The Ways of Compromise
December 1, 2003
Glen Moore (AGM Missionary)
“I am the way, the truth, and the life, no man cometh unto the Father, but by me.”
"The Ways of Compromise"
Thanksgiving - We certainly hope and pray that your Thanksgiving was as great as Carol’s and mine. We have so much to be thankful for. It would take far more space than I have here to list it all, not only for this year (which has been beyond measure), but for my whole life. I know I don’t deserve anything, but God has been so good to me, and I fall so far short, it amazes me the incredible bounty of love that God has available for His children. Which brings me to my question: Who are all these people thanking at Thanksgiving? And next we have Christmas, which is about Christ, not presents; what are they celebrating?
We all know the story of the Pilgrims first Thanksgiving in 1621 in which the early Americans gave thanks to God for bringing them through their first year (even though ˝ of their company died). Then in 1789, following a proclamation issued by President George Washington, America celebrated its first Day of Thanksgiving to GOD!! Wow, the American government, officially proclaimed thanks to God. What God were they talking about? Well it was not the god of the Koran, nor any other god than the only God, who’s Son (Jesus) died for us, that we may live.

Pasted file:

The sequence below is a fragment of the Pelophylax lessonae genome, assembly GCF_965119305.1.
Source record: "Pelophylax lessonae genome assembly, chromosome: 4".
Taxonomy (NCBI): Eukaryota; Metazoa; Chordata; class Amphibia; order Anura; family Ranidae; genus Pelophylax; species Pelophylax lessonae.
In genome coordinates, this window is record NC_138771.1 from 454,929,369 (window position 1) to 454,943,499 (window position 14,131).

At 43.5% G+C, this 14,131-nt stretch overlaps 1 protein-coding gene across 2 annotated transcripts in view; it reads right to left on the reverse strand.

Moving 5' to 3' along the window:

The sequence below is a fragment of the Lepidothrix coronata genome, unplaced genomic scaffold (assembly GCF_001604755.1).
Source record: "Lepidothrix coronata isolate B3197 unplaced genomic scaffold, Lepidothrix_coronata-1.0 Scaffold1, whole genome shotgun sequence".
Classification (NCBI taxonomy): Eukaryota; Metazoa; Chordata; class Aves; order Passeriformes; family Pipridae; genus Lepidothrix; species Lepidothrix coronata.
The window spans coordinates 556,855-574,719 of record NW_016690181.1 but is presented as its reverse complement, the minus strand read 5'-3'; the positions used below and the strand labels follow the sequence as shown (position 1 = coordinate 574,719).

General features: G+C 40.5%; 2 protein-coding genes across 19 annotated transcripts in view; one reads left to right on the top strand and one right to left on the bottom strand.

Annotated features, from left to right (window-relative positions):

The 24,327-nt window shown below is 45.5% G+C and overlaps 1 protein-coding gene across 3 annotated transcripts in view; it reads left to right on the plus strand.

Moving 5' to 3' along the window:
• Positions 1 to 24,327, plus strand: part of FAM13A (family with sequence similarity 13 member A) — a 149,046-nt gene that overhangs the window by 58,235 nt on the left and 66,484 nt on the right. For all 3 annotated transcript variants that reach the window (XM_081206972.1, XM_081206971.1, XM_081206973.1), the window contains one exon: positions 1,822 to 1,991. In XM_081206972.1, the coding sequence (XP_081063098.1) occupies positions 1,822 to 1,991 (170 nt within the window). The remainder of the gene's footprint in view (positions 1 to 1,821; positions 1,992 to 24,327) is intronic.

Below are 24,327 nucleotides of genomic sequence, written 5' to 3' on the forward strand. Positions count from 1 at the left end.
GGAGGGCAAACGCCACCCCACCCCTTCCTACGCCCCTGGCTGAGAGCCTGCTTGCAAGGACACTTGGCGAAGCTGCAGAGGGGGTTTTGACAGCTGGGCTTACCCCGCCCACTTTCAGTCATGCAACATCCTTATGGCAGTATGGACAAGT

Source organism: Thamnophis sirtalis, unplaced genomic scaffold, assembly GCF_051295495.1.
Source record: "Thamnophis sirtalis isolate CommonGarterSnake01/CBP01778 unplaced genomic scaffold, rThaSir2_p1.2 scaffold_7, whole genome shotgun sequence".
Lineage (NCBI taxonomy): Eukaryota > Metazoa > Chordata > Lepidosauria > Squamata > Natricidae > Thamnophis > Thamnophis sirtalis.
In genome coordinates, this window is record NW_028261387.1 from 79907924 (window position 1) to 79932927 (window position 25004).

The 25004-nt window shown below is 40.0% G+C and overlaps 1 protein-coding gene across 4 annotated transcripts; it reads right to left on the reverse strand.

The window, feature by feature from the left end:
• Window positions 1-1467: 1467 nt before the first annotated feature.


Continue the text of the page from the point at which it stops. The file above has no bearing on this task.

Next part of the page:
I found it interesting, if not disheartening to have a discussion with a Christian during the Thanksgiving weekend, centering around the subject of all peoples (religious groups and organizations) coming together in harmony and love for a common cause to help people. Now, you may be thinking, “well, what’s wrong with that,” --everything. Before you get in a huff about what I’m saying, think about it. Jesus said, “I am the way, the truth, and the life, no man cometh unto the Father, but by me.”
If “true Christians,” stand hand-in-hand with other “religious” groups working in some “good work,” we are in affect endorsing the other religion as - OK. IT’S NOT OK! You must ask yourself, “do I believe Jesus is the only way to heaven”(JN 14:6). If you believe that fact, then how can we stand together with another group that says “Jesus is not the only way.” We are to be a witness, a testimony to the fact that Jesus is the way, and if we join up with some group with the thought “oh, this is a good cause,” then our witness is: that any way to God (heaven) is ok, as long as we are doing good. Doing good has nothing to do with having eternal fellowship with God (Eph 2:8-9, Titus 3:5, Gal 2:16).